Careers at Kaggle
Kaggle’s mission is to help the world learn from data.
In 2010 Anthony Goldbloom and Ben Hammer founded Kaggle, a platform designed to host machine learning competitions, in Australia. It hosted two main types of contests. One enabled organizations with data science problems to provide their data to teams of statisticians who would attempt to produce models from it. The other enabled recruiters to evaluate job candidates for the best fit.
The crowdsourcing approach taken by the company was based on the idea that there are numerous strategies that can be used for any predictive modeling effort, and that it is difficult to know at the beginning which analyst or technique will be the most effective. Based on its significant promise, Kaggle was able to raise $11 million in 2011 from Khosla Ventures and Index Ventures.
The next few years saw a number of milestones. In April 2015 Kaggle released its Scripts product, which enables customers to write, run, and share their code. In September 2015 it raised an additional $1.75 million. In January 2016 it unveiled its Datasets product, which made various datasets on the platform public. In July 2016 Scripts was renamed Kaggle Kernels.
Business model of Kaggle
Kaggle has a multi-sided business model, with two interdependent customer segments that are both needed in order to operate:
- Data Providers – Organizations and individuals that provide datasets for competitions. They include everything from corporations to governments to academics to journalists to hobbyists.
- Data Solvers – Statisticians and data miners who develop models from the datasets.
Kaggle offers three primary value propositions: accessibility, convenience, and brand/status.
The company creates accessibility by providing a wide variety of options. The datasets featured in its competitions cover every topic from health to government to games to dating trends.
The company offers convenience by making life simpler for customers. It provides a consulting service to help data providers with several competition tasks. These include framing the competition, anonymizing the data, and integrating the model that wins into providers operations. Data solvers’ submissions are scored immediately after entry and presented on a live leaderboard.
A search box on Kaggle’s website enables data solvers to easily find new datasets. Lastly, providers can use its in-browser analytics tool, Kaggle Kernels, to execute, share, and provide comments on code for all open datasets, as well as download datasets in a user-friendly format.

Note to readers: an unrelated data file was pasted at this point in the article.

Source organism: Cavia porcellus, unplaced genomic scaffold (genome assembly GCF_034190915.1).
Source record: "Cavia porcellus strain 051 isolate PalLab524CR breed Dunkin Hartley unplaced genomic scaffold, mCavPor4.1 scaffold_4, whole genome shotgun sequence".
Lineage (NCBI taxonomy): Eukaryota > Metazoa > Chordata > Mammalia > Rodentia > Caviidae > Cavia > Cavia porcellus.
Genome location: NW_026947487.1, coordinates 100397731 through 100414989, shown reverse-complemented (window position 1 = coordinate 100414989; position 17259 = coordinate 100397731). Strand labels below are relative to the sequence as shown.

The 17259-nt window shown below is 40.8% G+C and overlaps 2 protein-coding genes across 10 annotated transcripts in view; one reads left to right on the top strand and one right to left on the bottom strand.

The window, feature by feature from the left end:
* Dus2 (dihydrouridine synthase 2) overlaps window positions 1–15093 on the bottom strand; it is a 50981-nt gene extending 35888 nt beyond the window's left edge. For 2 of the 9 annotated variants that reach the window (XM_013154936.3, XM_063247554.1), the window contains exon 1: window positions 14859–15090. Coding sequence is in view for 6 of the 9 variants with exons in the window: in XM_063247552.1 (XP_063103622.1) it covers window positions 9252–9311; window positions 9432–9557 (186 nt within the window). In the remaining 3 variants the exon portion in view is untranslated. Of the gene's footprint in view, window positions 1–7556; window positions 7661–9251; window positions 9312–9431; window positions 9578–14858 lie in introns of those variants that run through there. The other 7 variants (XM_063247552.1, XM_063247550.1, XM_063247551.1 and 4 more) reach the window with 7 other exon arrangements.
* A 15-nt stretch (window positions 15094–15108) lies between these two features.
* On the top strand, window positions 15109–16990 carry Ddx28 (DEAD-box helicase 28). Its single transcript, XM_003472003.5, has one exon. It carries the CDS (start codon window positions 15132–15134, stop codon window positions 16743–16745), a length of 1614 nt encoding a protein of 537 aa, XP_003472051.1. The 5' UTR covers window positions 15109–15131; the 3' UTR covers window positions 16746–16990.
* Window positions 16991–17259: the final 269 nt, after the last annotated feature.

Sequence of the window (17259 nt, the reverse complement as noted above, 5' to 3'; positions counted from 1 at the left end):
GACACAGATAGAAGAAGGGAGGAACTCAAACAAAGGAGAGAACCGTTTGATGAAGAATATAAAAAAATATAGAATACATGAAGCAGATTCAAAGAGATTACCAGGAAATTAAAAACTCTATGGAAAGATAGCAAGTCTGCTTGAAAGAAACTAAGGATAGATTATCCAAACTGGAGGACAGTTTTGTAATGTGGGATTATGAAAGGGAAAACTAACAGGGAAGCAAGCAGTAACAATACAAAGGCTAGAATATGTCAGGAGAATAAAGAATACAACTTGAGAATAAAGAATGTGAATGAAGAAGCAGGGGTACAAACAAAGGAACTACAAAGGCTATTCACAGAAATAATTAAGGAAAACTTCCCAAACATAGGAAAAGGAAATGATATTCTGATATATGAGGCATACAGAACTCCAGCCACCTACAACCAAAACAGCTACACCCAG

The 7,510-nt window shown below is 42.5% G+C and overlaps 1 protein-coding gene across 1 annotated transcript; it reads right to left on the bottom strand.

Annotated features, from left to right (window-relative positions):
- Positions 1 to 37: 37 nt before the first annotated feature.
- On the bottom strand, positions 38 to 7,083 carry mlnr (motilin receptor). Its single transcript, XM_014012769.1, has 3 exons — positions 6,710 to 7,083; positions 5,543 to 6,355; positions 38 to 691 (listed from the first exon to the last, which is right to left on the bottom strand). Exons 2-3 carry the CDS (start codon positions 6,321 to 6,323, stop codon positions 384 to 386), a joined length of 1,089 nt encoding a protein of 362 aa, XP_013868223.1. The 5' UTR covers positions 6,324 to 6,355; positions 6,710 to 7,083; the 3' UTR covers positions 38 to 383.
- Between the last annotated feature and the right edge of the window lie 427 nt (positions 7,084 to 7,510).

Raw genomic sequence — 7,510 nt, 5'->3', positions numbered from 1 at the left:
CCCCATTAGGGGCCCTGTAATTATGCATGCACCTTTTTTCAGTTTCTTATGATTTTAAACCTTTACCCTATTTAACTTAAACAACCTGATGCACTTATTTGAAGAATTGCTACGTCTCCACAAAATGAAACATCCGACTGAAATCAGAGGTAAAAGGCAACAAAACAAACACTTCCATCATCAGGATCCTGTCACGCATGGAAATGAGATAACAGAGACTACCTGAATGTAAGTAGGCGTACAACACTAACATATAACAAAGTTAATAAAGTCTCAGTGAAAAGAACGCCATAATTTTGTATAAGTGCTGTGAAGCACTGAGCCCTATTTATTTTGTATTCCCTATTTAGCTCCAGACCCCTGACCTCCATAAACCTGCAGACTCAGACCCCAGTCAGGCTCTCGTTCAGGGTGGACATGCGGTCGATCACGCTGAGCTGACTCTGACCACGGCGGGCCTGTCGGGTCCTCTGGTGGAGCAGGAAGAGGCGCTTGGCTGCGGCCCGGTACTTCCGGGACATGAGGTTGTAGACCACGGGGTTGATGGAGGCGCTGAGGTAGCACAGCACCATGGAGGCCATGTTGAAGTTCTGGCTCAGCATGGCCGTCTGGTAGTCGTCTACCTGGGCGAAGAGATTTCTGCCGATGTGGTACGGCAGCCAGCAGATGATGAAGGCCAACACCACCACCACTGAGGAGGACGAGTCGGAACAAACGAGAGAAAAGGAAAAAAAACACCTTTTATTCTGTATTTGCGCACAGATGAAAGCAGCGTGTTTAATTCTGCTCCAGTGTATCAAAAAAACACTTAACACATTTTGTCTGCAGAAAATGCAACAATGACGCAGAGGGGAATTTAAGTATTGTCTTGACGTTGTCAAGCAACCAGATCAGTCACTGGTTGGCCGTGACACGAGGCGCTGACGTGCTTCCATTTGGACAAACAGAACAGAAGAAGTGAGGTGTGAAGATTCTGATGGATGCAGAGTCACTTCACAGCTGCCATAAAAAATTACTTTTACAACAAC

The company has established a strong brand due to its success. It bills itself as the largest community of data scientists in the world, with over 600,000 “Kagglers” from over 194 countries.
The community is active, completing 4,000 forum posts a month and over 3,500 competition submissions a day. Kaggle has held over 200 competitions since being founded, and the contests typically draw more than a thousand teams. Numerous academic papers have been written based on findings from the competitions.
Lastly, the firm’s prominent clients include Allstate, BNP Paribas, Booz Allen Hamilton, Facebook, Genentech, General Electric, The Home Depot, Liberty Mutual, Merck, and Microsoft.
Kaggle’s main channel is its website. The company promotes its offerings through its social media pages and participation in conferences.
Kaggle’s customer relationship is primarily of a personal assistance nature. The company assists data providers by providing them with consultants to help them prepare for competitions. It also provides general e-mail support on its website.
That said, there is a self-service component. Its website provides answers to common questions. There is also a community element in the form of forums.
Kaggle’s business model entails maintaining a common platform between two parties: data providers and data solvers.
Kaggle partners with organizations to host up to five pro-bono research contests per year. The organizations are of a research, academic, or non-profit nature, and provide a cash prize.
Kaggle’s main resources are its human resources, who include the consultants and other employees that organize competitions and provide advisory services to customers.
As a relatively new startup it has relied on funding from investors, raising $12.75 million from 11 investors as of September 2015.
Kaggle has a value-driven structure, aiming to provide a premium proposition through significant personal service and frequent service enhancements.
Its biggest cost driver is likely research/development, a fixed cost. Other major drivers are in the areas of customer support/operations and administration, both fixed costs.
Kaggle has two revenue streams: 1) revenues it generates from a fee it charges customers to license its platform, and 2) revenues it generates from fees it charges for problem setup consulting.
info: Anthony earned an undergraduate degree in Economics and Econometrics at the University of Melbourne. He previously served as a Research Econometrician at the Reserve Bank of Australia and as an Econometrician at the Australian Treasury.
info: Ben earned a B.S.E. in Biomedical Engineering at Duke University. He previously served as a Whitaker Fellow at École Polytechnique Fédérale de Lausanne and as an Associate Engineer at Medtronic.
info: Jeff earned a Bachelor of Science degree in Computer Science and Mathematics at Purdue University. He previously served as a Senior Software Engineer at Interactive Intelligence and as a Software Engineer at Raytheon Technical Services and Metron.
info: William earned a Bachelor’s degree in Physics at Cornell University and a Ph.D. in Biomedical Engineering at Rutgers University. He previously served as a Researcher at The Cancer Institute of New Jersey.
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